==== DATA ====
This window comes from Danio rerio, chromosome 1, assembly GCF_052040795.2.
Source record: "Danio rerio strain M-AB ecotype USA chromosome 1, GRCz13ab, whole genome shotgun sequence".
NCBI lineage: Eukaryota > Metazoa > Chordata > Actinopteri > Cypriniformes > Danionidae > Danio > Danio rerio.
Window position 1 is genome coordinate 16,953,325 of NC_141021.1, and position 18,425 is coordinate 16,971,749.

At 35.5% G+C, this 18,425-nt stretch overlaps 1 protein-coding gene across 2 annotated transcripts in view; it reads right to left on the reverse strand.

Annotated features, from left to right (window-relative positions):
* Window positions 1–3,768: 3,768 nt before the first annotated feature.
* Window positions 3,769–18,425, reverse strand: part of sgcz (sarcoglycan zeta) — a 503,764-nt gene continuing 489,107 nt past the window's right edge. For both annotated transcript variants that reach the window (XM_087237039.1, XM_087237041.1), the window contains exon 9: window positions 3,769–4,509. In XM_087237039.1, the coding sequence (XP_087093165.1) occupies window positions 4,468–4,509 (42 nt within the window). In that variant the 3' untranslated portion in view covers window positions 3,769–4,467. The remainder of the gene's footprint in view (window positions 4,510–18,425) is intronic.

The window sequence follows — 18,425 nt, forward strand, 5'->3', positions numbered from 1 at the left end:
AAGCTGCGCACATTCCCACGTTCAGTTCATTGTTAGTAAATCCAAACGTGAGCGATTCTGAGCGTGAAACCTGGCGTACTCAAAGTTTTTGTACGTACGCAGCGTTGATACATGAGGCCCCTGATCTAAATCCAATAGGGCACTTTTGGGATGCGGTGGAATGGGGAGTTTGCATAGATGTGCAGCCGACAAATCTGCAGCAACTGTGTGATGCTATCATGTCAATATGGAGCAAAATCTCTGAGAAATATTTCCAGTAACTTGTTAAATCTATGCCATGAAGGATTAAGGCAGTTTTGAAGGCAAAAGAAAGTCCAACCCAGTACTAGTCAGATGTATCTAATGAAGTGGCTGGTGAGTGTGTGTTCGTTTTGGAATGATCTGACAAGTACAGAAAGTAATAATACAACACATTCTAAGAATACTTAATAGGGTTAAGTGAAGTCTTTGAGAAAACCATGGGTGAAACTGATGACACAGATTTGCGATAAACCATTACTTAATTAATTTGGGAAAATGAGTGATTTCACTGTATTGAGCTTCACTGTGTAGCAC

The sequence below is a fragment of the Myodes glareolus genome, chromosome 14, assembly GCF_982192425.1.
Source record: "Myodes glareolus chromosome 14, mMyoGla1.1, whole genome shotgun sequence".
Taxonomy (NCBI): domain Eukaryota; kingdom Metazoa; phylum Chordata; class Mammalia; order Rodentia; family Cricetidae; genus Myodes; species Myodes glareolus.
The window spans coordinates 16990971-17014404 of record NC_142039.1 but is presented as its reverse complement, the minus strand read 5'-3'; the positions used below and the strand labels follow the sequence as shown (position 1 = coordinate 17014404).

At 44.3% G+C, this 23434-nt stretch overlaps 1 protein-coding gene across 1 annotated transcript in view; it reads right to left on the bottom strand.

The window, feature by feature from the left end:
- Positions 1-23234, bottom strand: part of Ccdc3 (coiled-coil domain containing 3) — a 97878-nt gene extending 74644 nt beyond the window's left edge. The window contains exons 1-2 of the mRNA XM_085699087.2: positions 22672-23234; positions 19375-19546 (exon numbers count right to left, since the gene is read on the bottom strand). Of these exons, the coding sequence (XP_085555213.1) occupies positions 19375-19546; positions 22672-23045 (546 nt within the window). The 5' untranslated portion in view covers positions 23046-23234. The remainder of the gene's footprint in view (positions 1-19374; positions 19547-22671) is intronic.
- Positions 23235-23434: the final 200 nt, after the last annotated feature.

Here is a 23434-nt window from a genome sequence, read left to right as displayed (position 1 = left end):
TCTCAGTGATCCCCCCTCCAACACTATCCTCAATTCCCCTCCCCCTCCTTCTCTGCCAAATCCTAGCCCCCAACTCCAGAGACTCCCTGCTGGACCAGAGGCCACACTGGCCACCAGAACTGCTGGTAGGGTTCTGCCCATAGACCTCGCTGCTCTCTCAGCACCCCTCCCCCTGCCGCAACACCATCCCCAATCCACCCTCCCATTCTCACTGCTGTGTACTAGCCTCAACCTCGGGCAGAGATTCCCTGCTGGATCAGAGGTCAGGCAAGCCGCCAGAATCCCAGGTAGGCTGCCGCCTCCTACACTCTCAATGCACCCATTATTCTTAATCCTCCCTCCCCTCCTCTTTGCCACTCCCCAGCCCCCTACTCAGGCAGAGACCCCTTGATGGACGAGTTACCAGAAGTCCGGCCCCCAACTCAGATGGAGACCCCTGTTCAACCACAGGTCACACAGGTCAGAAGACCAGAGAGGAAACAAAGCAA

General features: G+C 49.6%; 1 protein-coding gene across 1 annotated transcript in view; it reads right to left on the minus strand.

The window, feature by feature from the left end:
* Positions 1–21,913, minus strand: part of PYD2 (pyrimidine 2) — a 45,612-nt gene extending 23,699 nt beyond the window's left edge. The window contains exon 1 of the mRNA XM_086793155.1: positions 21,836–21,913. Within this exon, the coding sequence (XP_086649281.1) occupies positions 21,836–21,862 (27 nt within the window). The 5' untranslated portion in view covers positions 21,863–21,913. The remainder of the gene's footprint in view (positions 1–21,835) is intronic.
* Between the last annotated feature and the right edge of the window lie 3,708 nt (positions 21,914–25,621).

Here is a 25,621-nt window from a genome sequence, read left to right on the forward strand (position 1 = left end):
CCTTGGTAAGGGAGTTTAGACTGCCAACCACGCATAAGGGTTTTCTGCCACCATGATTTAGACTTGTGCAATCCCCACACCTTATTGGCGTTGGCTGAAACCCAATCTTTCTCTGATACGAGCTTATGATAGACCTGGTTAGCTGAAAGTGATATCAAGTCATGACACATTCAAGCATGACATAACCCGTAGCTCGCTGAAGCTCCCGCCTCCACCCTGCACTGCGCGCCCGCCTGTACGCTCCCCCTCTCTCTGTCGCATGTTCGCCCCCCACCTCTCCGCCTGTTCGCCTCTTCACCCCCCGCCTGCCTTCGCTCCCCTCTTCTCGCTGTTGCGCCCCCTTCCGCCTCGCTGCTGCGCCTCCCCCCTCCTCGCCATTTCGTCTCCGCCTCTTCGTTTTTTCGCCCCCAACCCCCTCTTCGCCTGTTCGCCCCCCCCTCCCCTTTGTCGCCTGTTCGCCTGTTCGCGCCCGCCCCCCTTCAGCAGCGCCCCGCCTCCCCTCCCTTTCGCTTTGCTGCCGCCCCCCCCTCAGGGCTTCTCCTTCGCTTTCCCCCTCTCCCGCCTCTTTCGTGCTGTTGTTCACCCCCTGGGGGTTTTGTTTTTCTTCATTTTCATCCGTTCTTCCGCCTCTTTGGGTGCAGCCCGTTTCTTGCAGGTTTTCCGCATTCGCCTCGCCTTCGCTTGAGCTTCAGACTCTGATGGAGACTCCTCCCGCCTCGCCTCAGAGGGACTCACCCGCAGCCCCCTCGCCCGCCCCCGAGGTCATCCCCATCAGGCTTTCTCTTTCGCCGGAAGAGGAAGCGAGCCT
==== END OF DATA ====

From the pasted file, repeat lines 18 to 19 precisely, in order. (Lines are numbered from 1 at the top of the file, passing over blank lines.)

- Positions 23235-23434: the final 200 nt, after the last annotated feature.

Here is a 23434-nt window from a genome sequence, read left to right as displayed (position 1 = left end):